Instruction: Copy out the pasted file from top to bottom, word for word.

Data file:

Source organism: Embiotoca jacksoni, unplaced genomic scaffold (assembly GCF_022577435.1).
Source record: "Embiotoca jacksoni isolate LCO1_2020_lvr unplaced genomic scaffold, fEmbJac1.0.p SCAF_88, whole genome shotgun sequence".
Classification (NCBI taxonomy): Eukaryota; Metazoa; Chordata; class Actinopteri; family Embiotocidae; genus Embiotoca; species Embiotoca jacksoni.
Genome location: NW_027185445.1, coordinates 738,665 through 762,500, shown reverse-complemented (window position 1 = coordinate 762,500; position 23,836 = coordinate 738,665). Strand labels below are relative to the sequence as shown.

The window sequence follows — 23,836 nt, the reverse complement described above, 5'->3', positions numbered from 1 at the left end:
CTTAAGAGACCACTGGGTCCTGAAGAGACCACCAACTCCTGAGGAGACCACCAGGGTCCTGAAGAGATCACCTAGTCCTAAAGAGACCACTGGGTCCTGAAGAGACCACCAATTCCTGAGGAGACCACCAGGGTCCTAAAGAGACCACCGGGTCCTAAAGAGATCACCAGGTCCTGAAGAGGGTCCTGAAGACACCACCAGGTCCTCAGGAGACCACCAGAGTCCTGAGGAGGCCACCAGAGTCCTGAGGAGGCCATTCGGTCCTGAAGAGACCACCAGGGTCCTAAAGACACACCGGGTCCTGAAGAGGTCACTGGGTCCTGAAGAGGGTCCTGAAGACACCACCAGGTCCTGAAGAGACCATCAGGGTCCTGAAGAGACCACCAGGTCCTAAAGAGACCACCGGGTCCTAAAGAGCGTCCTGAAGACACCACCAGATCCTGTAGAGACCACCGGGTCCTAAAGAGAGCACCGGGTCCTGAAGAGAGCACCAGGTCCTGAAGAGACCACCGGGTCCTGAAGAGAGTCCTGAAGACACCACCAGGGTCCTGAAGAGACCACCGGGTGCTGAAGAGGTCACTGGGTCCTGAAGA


Source organism: Embiotoca jacksoni, unplaced genomic scaffold (assembly GCF_022577435.1).
Source record: "Embiotoca jacksoni isolate LCO1_2020_lvr unplaced genomic scaffold, fEmbJac1.0.p SCAF_88, whole genome shotgun sequence".
Classification (NCBI taxonomy): Eukaryota; Metazoa; Chordata; class Actinopteri; family Embiotocidae; genus Embiotoca; species Embiotoca jacksoni.
Genome location: NW_027185445.1, coordinates 738,665 through 762,500, shown reverse-complemented (window position 1 = coordinate 762,500; position 23,836 = coordinate 738,665). Strand labels below are relative to the sequence as shown.

The window sequence follows — 23,836 nt, the reverse complement described above, 5'->3', positions numbered from 1 at the left end:
CTTAAGAGACCACTGGGTCCTGAAGAGACCACCAACTCCTGAGGAGACCACCAGGGTCCTGAAGAGATCACCTAGTCCTAAAGAGACCACTGGGTCCTGAAGAGACCACCAATTCCTGAGGAGACCACCAGGGTCCTAAAGAGACCACCGGGTCCTAAAGAGATCACCAGGTCCTGAAGAGGGTCCTGAAGACACCACCAGGTCCTCAGGAGACCACCAGAGTCCTGAGGAGGCCACCAGAGTCCTGAGGAGGCCATTCGGTCCTGAAGAGACCACCAGGGTCCTAAAGACACACCGGGTCCTGAAGAGGTCACTGGGTCCTGAAGAGGGTCCTGAAGACACCACCAGGTCCTGAAGAGACCATCAGGGTCCTGAAGAGACCACCAGGTCCTAAAGAGACCACCGGGTCCTAAAGAGCGTCCTGAAGACACCACCAGATCCTGTAGAGACCACCGGGTCCTAAAGAGAGCACCGGGTCCTGAAGAGAGCACCAGGTCCTGAAGAGACCACCGGGTCCTGAAGAGAGTCCTGAAGACACCACCAGGGTCCTGAAGAGACCACCGGGTGCTGAAGAGGTCACTGGGTCCTGAAGA